Days later, however, questions were raised as to who exactly organised the event, and we witnessed one of those rare moments when the mayor was caught completely off guard. When asked about it on a press conference, he feigned ignorance, saying that it was the Social Democrats who applied for an extended permission to organise the event (which included a small stage, plus sound and light systems). He specifically said that the city of Ljubljana was not the organiser and had nothing to do with it. When pressed over it, mayor Janković said that he was told about the event beforehand and had given his consent, but refused to name names, adding that he was told about the application by SD only a day later and that it was a spontaneous gatherhing (which, presumably just happened to include a stage and a band). Since the event would have to be registered with the police, but was not, the organiser was in violation of Law on public gatherings and events (or something like that) and faced a fine of up to 800 euros.

So many were mildly suprised when a press release was issued later that Tuesday, in which company GSA stated that it was the true organiser of the event, which was “a present to the victorious political party”. GSA is a company owned by one of Slovenia’s top enterpreneurs Joc Pečečnik, who made it big in the casino business builiding roulette machines and other gambling accessories, but who also owns one of Ljubljana’s footbal clubs Interblock and is the majority stakeholder in the project of renovating the existin Ljubljana stadium. Pečečnik was indeed seen at the SD HQ on election night, but his business ties to the city of Ljubljana under mayor Jankovič are also undeniable.

So, what’s the big deal? To be honest, there isn’t any. There is, however, the small matter of someone throwing a public party without registering it – and that’s illegal. And since the party was both spontaneous as well as organised, it had mayor Jankovič’s fingerprints all over it (he is known to have thing done practically in an instant), not in the least because of his public appeal. And when he denied his involvement, he didn’t do a very good job. And when GSA came to the rescue it looked more like an attempt at damage control than anything else.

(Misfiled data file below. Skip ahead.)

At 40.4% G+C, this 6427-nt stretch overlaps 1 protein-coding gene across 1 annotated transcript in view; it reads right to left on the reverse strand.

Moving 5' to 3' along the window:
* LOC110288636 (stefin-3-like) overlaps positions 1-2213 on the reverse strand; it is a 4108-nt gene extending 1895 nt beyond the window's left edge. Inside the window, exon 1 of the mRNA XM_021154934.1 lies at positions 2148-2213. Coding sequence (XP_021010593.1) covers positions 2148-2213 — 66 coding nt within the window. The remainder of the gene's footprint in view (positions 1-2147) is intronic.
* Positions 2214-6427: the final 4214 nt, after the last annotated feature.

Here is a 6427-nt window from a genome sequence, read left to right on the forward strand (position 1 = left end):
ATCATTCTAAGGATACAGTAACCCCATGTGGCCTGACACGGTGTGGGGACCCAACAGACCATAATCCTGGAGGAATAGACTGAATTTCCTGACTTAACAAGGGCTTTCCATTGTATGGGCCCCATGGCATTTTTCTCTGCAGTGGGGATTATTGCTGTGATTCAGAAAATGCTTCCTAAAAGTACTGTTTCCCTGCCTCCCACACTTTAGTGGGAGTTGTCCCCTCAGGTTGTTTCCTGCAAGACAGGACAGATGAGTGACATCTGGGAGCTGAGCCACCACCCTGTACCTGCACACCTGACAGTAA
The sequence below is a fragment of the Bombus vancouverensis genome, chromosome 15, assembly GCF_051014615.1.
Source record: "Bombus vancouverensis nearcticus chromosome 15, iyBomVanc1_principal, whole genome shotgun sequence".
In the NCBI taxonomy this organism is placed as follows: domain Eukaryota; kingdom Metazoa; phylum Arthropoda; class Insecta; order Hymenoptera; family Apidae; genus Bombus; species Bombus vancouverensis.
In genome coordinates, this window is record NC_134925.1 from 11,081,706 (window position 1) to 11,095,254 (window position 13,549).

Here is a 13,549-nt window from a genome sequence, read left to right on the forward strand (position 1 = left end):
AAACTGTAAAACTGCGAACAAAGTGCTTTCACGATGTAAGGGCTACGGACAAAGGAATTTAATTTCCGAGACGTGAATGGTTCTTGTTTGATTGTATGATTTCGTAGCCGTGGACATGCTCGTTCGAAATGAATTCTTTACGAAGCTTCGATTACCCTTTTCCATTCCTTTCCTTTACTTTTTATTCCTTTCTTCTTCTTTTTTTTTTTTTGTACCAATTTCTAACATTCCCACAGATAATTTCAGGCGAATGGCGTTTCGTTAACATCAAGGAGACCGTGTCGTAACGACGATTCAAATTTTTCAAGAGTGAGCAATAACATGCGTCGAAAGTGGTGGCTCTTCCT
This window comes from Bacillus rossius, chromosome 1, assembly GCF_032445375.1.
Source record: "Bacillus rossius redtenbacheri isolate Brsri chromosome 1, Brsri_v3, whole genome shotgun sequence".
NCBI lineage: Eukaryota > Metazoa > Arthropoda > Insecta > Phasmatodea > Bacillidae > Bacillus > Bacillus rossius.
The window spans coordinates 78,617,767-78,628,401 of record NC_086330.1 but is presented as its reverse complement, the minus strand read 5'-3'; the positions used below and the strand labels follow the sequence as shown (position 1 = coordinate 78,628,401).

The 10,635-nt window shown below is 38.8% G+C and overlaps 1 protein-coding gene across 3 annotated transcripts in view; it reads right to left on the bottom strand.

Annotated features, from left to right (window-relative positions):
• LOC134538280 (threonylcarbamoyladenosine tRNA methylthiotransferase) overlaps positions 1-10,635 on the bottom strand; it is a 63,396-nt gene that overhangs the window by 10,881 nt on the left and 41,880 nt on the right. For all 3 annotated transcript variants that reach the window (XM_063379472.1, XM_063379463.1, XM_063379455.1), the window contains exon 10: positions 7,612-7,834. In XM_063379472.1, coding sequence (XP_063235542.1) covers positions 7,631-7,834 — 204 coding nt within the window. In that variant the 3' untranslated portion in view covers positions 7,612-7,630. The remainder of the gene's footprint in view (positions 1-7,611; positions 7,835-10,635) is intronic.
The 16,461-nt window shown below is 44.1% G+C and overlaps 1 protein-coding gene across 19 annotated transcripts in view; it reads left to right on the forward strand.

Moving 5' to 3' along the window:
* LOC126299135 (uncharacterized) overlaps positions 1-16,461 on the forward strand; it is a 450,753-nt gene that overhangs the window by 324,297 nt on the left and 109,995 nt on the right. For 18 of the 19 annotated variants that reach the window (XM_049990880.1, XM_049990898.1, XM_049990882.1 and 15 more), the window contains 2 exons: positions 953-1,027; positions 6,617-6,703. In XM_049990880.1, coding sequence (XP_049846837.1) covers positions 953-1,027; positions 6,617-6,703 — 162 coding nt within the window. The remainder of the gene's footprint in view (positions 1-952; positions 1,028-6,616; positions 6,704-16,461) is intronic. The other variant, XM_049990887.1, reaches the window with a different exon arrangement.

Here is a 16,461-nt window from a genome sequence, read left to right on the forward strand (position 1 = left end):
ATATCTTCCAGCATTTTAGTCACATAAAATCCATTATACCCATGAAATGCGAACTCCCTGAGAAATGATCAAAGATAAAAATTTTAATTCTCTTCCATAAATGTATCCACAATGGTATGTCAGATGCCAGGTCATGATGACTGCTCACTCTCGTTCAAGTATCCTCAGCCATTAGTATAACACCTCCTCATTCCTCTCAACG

So, did mayor Janković lie? In hindsight, probaby not. Did he make a full disclosure? Again, probably not. Did he handle the situation badly? By all means. He could have either said that it was he personally who organised the party (not the city), take the blame, pay the fine and get it over with. Alternatevly, he could say that he was only told about the party, did not know who organised it and didn’t ask, because he assumed that it was organised legaly, but only extended the courtesy of making a Janković-stlye public appeal on live TV.

Truth be told, when Janez Janša’s SDS won the elections four years earlier, they closed off an entire block around their HQ, not just a portion of pedestrian zone, and noone said a thing. But neither Janković not The Trio were elected to things like before, but because they promised to do them a lot better. So far, the mayor’s track record is very good and it would be a shame if he started slipping now, when he’s finally got a friendly government in sight. As for The Trio is concerned – they have been probably given their only chance. They better now not blow it.


According to some media reports PM Janša and his SDS are looking into the possibility of a recount. No action has yet been taken, SDS merely went on the record saying that they are “evaluating the situation”. And the “situation” is that in some consticuencies where SDS lost to Social Democrats, the difference was smaller than the number of invalid votes. The same goes for the number of votes nationally: SD leads SDS with 1.2 percent, while 1.72 percent of the vote was invalid. But the trick is that SDS won five voting units (out of eight total, each unit consisting of eleven consticuencies), and won them narrowly, while SD won three voting units, but by a hefty margin.


According to Slovene legislation, a recount can be demanded for a particular consticuency by a voter, a candidate or a political party. There can, however, be no national recount. So the maths the SDS is now probably doing is whether the recount . combined with the ex-pat (overseas) vote – can win them an additional seat in the parliament.

Probably not, but they’re not the ones to give up that easily. Thankfully, Slovenia is not Florida. Yet.

EDIT 25/09/08@1200hrs:: SDS indeed filed a complaint against results in two voting units and demands a recount, with addition that results in one particular consticuenty be declared null and void and voting held again. SDS claims that supposed errors were big enough to have influenced the final outcome. Seveteen complaints were filed all across Slovenia.